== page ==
How To Read

According to my blog statistics, a large fraction of my audience doesn’t know how to read. This sounds ominous, but don’t worry – I can teach you in just a few minutes. I’ll start by explaining how not to read, in four easy steps:

1) Wake up, pour a coffee, sit down in front of your computer

2) Think really, really hard and try to remember as many of your favourite blogs as possible

3) Type in their blog URLs in your address bar, and check to see if they have any new updates

4) Half an hour later, you’ve successfully read a few new blog posts!

This approach seems absolutely insane to me, but apparently it’s how a lot of people access this site.

The obvious problem with this strategy is that you’re spending far more time typing, clicking and searching than actually reading. Also, you’re inevitably going to miss posts and forget about writers you had wanted to keep on your radar. Less obviously, you’re training your mind to expect the short, immediate bursts of information that come from random browsing, rather than the state of deep focus that you enter during prolonged periods of concentration.

Have you noticed that it’s becoming difficult to actually sit down and read a book? Blame the internet, and the attention-span sapping relationship you have with it. Not only are you wasting hours and hours clicking aimlessly, you’re re-wiring your brain to be unable to process ‘slow’ information.


I’ve written previously about my low-information diet. If distractions are claiming irretrievable chunks of your days, I suggest you set up a similar information schedule that’s tailored to your life and needs. Here are some guidelines to get you started:

1) Figure out how often you should be checking your email and social networking sites, and resist the urge to exceed that limit.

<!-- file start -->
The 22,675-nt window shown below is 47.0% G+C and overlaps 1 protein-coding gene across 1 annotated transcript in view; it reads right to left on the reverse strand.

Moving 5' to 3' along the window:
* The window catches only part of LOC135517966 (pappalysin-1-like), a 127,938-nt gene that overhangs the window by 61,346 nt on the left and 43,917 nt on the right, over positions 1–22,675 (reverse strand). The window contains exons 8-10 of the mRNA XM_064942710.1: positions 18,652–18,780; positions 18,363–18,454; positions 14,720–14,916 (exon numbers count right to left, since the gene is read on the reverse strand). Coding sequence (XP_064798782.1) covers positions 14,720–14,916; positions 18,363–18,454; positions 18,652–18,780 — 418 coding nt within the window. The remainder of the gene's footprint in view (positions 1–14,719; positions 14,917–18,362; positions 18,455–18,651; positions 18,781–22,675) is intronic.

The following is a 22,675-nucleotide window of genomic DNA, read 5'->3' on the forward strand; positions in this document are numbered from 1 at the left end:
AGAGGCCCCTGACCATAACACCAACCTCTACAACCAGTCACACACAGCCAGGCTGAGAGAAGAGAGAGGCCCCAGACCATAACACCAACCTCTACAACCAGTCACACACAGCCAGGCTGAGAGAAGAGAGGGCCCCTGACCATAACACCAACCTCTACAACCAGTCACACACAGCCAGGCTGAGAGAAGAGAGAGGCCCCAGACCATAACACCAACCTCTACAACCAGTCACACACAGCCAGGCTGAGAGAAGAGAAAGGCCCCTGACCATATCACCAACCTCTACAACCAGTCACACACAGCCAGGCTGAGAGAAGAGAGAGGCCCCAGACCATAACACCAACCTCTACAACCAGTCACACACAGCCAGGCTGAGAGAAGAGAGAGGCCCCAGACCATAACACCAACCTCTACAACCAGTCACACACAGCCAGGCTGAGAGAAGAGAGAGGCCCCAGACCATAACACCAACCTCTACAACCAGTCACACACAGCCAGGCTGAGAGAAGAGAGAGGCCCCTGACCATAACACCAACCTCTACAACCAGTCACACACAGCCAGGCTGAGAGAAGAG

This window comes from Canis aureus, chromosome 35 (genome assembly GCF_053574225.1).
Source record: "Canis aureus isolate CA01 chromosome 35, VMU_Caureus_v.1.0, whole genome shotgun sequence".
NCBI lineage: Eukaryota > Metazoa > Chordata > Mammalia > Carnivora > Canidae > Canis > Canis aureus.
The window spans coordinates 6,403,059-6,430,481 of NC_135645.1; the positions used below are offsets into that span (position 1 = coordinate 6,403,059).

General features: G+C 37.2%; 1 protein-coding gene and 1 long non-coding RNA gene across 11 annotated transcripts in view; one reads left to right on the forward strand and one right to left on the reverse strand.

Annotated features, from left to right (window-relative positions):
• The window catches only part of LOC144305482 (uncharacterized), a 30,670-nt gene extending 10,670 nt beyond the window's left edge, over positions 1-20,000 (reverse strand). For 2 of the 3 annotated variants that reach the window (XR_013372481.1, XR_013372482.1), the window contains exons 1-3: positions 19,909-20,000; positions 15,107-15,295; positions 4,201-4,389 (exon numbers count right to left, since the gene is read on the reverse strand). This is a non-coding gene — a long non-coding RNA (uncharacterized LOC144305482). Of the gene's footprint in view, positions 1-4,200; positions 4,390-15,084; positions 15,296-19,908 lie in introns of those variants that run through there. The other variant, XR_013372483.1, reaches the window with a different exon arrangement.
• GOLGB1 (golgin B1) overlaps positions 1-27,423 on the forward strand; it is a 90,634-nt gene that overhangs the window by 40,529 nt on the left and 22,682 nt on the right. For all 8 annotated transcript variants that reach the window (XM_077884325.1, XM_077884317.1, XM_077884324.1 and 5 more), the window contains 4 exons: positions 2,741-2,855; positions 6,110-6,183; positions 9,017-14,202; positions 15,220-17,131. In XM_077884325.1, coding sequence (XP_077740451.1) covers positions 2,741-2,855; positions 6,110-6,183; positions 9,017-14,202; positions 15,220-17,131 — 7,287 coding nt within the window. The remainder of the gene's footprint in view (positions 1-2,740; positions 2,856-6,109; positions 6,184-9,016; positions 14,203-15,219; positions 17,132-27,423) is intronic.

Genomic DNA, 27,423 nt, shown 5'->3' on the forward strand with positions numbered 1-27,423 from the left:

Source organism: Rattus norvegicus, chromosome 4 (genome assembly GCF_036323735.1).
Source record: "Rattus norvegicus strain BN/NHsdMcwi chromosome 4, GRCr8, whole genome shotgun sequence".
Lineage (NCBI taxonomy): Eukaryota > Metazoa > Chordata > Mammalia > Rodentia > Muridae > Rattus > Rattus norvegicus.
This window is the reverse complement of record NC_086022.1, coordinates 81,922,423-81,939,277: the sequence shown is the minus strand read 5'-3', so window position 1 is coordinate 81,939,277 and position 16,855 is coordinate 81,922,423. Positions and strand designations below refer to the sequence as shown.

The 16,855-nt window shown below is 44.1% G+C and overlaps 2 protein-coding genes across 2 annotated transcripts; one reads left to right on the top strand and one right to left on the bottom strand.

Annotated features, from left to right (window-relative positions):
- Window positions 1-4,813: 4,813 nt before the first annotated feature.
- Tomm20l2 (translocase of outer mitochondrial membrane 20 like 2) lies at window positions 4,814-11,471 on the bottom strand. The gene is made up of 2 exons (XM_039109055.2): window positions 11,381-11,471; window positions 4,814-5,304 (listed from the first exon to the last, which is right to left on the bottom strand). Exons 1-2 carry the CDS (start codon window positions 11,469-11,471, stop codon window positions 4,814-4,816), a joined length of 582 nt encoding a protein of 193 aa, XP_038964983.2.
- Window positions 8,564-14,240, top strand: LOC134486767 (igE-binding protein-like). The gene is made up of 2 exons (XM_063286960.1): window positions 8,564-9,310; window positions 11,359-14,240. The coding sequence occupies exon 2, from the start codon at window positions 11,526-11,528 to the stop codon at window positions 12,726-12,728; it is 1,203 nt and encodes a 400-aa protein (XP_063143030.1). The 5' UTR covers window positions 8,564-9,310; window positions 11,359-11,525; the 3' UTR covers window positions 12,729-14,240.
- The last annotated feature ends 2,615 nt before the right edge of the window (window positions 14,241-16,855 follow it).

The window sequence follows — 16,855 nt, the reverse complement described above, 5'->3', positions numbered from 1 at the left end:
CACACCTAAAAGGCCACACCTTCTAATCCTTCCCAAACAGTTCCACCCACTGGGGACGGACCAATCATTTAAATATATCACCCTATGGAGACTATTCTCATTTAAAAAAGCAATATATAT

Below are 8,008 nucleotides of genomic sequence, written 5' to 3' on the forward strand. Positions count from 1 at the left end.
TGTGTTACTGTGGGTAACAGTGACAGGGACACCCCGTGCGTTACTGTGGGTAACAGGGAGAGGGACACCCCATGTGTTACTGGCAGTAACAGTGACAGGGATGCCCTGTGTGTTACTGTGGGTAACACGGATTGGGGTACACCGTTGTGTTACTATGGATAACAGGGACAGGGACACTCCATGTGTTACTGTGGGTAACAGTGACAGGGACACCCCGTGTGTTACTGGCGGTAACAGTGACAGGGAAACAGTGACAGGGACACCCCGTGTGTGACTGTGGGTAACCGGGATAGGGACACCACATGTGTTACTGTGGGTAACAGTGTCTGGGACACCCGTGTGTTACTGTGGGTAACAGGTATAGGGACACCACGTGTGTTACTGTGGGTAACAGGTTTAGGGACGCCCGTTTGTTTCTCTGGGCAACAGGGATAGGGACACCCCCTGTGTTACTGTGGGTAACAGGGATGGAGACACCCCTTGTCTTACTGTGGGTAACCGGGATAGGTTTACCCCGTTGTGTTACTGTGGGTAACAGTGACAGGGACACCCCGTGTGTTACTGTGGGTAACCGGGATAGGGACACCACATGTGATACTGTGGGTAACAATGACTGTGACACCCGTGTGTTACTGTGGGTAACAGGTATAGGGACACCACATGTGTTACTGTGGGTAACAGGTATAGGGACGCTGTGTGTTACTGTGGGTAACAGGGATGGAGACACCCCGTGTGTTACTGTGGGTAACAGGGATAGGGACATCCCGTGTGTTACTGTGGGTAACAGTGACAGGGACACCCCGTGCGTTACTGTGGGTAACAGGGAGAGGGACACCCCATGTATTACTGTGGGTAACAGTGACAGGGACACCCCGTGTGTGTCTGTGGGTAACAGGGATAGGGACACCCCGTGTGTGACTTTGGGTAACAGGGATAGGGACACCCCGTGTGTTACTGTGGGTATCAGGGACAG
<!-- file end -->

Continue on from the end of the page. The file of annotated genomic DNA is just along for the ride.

Email and Facebook are tools, not things you use for fun. Chances are, you don’t really need to check your email more than a few times a day, and Facebook more than a few times per week. Any amount of checking you do over and above that is for fun. I say this while fully admitting that I’m guilty of indulging in over-checking as well, but that is fucking pathetic. Let’s find better things to do with our limited days on this planet than refreshing empty inboxes.

2) Check news and link aggregators no more than once a day.

Reddit is more addictive than crack. You could literally spend your every waking minute browsing it, and never run out of news, pictures and articles that you find at least mildly interesting. As I type this, I’m tempted to Ctrl+T over to the site right now. But I won’t. I do a scan of several newspapers, Reddit, and my RSS feed once a day, and I forbid myself from using them outside that window. I’m not always successful, since I work in front of a computer all day, but it’s a worthy goal to shoot for.

3) Create an RSS Feed

As I said, many of my readers come to this site by typing in the URL. This is not a good use of your time. Instead, you should create an RSS feed and subscribe to every blog you’re interested in following. I follow close to a hundred different feeds and I never miss a post or update unless I consciously choose to skip it. Total time spent, maybe two hours per week.

I use Google Reader. Click on that link, set up a Google account if you don’t already have one, and start adding your favourite sites to your subscription list. (Of course, you’ll want to start by subscribing to Freedom Twenty-Five, the blog that rescued you from RSS-less darkness in the first place.)

4) Bask in Silence

The typical North American almost never experiences a silent, distraction-free moment. At work, we’re immersed in work. At home, we’re parked in front of a TV or PlayStation. In the moments between, we’re listening to our iPods, talking on our phones, listening to the radio, or playing mobile games. We never give ourselves time to take a breath, look around, and see the world beyond what’s two inches in front of our face.

So turn off the music in your car. Throw away the shower radio. Read on the train. If you’re extreme and courageous, try this wild idea: Sit still for one minute and focus on  thinking about nothing. I doubt any of your friends have done it in the past month. If you can turn off the constant hum of trivial bullshit that makes up the background music of your life, you might find a degree of focus, wisdom and creativity that you currently lack. I think that’s worth giving up your 20x per day email habit and some funny cat pictures.